The nomination of Janet Yellen to chair the Federal Reserve has come down to this: a referendum on quantitative easing and zero interest rates. The money-printing program that Ben Bernanke started five years ago this month remains Yellen’s answer for how the economy will get back on solid ground. Yet in her appearance at Thursday’s Senate Banking hearing, a bipartisan group of senators expressed dismay that Fed money printing has widened the wealth gap while fueling potential asset bubbles.
Whatever air was left in the tank of quantitative easing was let out early last week when former Fed official Andrew Huszar, the director of its $1.25 trillion mortgage-backed security purchase program, wrote a devastating Wall Street Journal op-ed, “Confessions of a Quantitative Easer,” in which he declared the program “the greatest backdoor Wall Street bailout of all time.” Huszar disclosed that he and other Fed managers expressed their concerns about this outcome early on, but they were ignored as the Federal Open Market Committee moved from a macroeconomic to a more special interest rationale. “Now the only obsession seemed to be with the newest survey of financial-market expectations or the latest in-person feedback from Wall Street’s leading bankers and hedge-fund managers,” he wrote.
Huszar’s mea culpa carried weight because it came from a credentialed insider and exploded the Fed’s insistence that it is looking out for the average American. Yellen returned to that theme in her hearing, declaring that central banking seeks to help everyone. “The ripple effects [of QE] go through the economy and being benefits to, I would say all Americans, both those who are unemployed and find it easier to get jobs as the recovery is strong, and also to those who have jobs,” she said.
If there is another economic meltdown, the Senate Banking Committee can’t be accused of not fearing it. Nebraska Republican Sen. Mike Johanns characterized the market as being on a “sugar high,” a term later echoed by West Virginia Democrat Joe Manchin. Johanns quoted the current Dow Jones Industrial Average and suggested that if the Fed were to wind down its balance sheet, the market would fall by a corresponding amount. Tennessee Sen. Bob Corker called easy money an “elitist policy” that serves the fraction of Americans whose worth is mainly denominated in financial assets. Everyone in the room seemed dispirited that these were the results the Fed had to show for itself, Yellen included.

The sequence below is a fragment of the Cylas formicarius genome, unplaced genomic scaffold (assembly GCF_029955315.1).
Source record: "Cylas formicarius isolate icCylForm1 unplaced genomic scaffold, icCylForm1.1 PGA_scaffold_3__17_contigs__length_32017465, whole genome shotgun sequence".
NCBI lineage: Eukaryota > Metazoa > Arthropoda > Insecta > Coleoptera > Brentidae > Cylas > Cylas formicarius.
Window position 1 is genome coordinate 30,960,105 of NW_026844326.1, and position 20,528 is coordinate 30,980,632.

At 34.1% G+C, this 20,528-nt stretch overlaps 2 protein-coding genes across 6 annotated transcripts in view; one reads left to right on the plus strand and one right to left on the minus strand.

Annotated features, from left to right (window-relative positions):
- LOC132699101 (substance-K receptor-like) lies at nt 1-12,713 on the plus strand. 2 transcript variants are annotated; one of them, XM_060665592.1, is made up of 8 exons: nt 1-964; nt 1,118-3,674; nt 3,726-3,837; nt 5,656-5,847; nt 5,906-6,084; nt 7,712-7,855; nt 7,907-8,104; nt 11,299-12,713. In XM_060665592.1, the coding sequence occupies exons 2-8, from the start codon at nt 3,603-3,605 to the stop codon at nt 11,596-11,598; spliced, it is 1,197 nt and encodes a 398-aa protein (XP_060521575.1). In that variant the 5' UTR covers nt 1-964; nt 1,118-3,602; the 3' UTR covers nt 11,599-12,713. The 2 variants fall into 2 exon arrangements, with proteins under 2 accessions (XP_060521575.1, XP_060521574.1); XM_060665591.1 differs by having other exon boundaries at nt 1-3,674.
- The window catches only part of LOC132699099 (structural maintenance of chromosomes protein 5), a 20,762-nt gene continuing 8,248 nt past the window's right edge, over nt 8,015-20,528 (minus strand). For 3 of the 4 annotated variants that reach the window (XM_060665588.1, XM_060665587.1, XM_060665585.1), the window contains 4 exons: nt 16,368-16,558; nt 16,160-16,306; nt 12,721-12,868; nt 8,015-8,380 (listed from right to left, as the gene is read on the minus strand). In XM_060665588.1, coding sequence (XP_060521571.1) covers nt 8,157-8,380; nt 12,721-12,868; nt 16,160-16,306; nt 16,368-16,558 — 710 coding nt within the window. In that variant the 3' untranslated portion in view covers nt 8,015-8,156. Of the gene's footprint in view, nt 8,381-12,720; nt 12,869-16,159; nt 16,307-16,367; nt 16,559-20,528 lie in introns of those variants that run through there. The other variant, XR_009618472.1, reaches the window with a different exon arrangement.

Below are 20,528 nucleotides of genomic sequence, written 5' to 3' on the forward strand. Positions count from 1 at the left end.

For Democrats, Thursday’s hearing was a chance to hedge their predetermined pro-Yellen votes. But for Republicans, the stakes are higher. Yellen would become the Fed chair most committed to the dual mandate of inflation and unemployment since it was adopted with the Humphrey-Hawkins Act in 1978. A yes vote would obliterate their support for a single mandate of price stability, a position staked out by Corker and fellow GOP committee member David Vitter (La.) in legislation introduced earlier this year. While Vitter has already said he is voting no, Corker has not announced his intentions. However impressed he professed to be with Yellen’s testimony and visit to his office, Corker cannot easily overlook Yellen’s public posture on the Federal Open Market Committee vociferously opposing the single mandate.
As the first Republican candidate to run statewide on what became the Reagan tax cuts, I found it amusing to hear Senate Democrats like Sherrod Brown and Heidi Heitkamp critique the Fed’s monetary policy as “trickle down.” But their point is unarguable. Her testimony makes clear that Yellen clings to the idea that enriching the financial classes will deliver benefits across the economy. Reaganomics directly cut the tax rates of working people, while Yellen’s easy money claims ephemeral “ripple effects” amid relentless middle-class decline. Trickle down economics has truly arrived in 21st-century monetary policy.